Sarconesiopsis magellanica (Le Guillou) (Diptera: Calliphoridae) is a necrophagous fly that is important in both human and veterinary medicines. This insect has been registered in Colombia as a biological indicator in estimating post-mortem interval. Insect cell cultures are an important biotechnological tool for basic and applied studies, and cell cultures derived from S. magellanica embryonic tissues are described in this study. S. magellanica embryonated eggs were taken for tissue explants. These were seeded in L-15, Grace/L-15, Eagle MEM, MM, VP12, MM/VP12, and Schneider culture media. The morphological, cytogenetic, biochemical, and molecular characteristics of the cell cultures were examined. Cell growth was achieved in the L15, Grace/L15, and Schneider culture media, and the confluent monolayers were obtained 8, 10, and 19 days after the embryonated eggs were explanted. However, the Schneider medium was the most efficient to develop the subcultures, and 21 passages have been maintained. The cell morphology of the primary cell cultures was initially heterogeneous, but in the confluent monolayer and in the subcultures there was greater cell morphology uniformity, fibroblastoid types being predominant. Cultured cells had a chromosomal number of 12, and the karyotypic complement consisted of five pairs of somatic chromosomes and one sexual pair. The cell culture isozyme patterns of S. magellanica coincided with adult samples from the same species. The molecular analysis, using RAPD-PCR, demonstrated the authentication of the cell cultures of this fly and their differentiation from other cultures derived from two sand flies species. This cell line is a new in vitro model that will be used in biomedical and biotechnological studies.
Sarconesiopsis magellanica (Le Guillou) (Diptera: Calliphoridae) is a necrophagous and hemisynanthropic fly (Pinilla et al. 2012). This species is important in human and veterinary medicine because its larvae cause myiasis in some vertebrates, including humans (Stevens 2003; Visciarelli et al. 2003), and it is a potential mechanical vector for pathogens such as viruses, bacteria, fungi, protozoa, and helminths (Förster et al. 2003; Mendonça et al. 2012). Furthermore, this fly is important in medical-legal investigations because it can be used in the estimation of the post-mortem interval by participating as the first colonizer of decomposing corpses (Segura et al. 2009).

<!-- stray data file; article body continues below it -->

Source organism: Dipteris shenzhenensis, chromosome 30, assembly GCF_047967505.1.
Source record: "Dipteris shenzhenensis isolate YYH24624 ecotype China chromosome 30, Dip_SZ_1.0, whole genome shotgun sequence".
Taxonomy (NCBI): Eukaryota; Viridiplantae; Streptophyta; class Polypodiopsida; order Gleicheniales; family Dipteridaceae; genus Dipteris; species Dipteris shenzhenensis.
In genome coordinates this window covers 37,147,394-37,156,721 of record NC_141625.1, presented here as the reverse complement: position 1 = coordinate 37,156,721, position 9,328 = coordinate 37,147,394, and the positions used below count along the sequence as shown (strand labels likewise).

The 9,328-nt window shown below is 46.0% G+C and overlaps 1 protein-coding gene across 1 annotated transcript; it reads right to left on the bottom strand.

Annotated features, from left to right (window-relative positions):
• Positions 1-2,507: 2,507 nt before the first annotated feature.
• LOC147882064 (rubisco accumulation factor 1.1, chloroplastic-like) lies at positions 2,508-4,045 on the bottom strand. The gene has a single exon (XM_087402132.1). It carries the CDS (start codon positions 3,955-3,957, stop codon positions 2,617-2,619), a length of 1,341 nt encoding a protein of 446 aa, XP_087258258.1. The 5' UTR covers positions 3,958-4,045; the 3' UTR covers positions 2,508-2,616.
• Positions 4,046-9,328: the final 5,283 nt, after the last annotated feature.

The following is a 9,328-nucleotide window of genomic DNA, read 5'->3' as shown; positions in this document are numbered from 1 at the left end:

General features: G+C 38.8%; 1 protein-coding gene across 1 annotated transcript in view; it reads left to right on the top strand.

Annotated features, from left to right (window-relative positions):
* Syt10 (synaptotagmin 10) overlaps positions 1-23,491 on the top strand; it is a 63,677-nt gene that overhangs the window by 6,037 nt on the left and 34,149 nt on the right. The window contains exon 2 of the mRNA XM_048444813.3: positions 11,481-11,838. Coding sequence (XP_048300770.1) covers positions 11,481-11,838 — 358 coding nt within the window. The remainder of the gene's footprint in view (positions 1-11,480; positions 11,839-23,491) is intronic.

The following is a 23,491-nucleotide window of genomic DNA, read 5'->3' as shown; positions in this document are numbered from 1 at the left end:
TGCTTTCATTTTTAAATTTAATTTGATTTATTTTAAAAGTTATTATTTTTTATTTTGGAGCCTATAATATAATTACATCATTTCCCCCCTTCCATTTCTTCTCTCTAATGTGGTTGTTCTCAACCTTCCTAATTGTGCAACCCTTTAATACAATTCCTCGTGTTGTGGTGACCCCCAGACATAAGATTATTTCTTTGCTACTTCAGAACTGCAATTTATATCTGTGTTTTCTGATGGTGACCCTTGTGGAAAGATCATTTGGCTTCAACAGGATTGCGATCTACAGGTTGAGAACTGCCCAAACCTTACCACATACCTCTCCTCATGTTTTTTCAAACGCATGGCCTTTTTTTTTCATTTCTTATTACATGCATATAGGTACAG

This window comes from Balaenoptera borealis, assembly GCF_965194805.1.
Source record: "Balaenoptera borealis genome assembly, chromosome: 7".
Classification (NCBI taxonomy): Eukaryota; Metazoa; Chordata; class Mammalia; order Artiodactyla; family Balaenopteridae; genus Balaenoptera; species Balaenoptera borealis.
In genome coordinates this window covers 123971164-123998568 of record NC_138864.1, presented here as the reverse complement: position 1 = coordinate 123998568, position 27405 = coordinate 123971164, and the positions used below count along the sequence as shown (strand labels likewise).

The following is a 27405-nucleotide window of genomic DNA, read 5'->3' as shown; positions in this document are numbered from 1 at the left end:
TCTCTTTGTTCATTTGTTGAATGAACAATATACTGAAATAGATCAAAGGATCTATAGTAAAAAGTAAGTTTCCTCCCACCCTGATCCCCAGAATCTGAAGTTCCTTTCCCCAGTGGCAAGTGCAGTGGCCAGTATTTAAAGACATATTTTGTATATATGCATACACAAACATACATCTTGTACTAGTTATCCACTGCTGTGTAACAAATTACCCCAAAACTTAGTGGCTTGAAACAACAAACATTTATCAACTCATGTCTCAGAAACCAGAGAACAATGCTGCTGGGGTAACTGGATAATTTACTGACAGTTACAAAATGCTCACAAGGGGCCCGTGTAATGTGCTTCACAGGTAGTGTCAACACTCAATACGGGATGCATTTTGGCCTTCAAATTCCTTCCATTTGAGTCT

S. magellanica has been reported in South America, specifically in Colombia, Ecuador, Perú, Bolivia, Chile, and Argentina (Pape et al. 2004). Mariluis and Mulieri (2003) described this insect as being specially adapted to the heights, due to its location in areas over 900 m a.s.l. In Colombia, S. magellanica was recorded in the departments of Antioquia, Boyacá, Cundinamarca, and Norte de Santander (Pape et al. 2004), particularly in places located from 1,200 to 3,100 m a.s.l.
Since the early twentieth century, some researchers tried to obtain in vitro insect cells, but it was not possible until Grace (1962) established the first cell line from ovaries of a lepidopteran, the Australian emperor moth, Antheraea eucalypti (Grace 1962). Since then, more than 500 insect cell lines have been developed from 120 different insect species, but most of them are from Lepidoptera and Diptera (Lynn 2007). Insect cell lines have contributed to progress in physiological studies on the species from which they have been derived. These cell cultures have also been used in several fields of study, such as virology, immunology, developmental biology, and research on biopesticides (Zhang et al. 2011). Insect cell lines are considered as a potential resource in molecular biology because of its use in a wide range of applied research (Iwanaga et al. 2009). Likewise, these cultures have been very useful in the study of host-parasite interactions (Côrtes et al. 2011), in the propagation of specific pathogens (Takahashi et al. 1980), and in the baculovirus- insect cell expression system (Pan et al. 2010). This system has application for basic scientific research activities, diagnostic activities, and development and production of vaccines (Senger et al. 2009). Therefore, the usefulness of insect cell lines for protein production has grown from laboratory-scale experimental work to industrial applications (Elias et al. 2007).
Given the wide applicability of the cell cultures originating from different insect species, and taking into account that they are not useful as substrates for the same purposes in the several fields of research (Lynn 2007), because they tend to differ in their capacities to replicate viruses and express recombinant proteins (Elias et al. 2007), it is necessary to establish new insect cell lines (Zhang et al. 2011).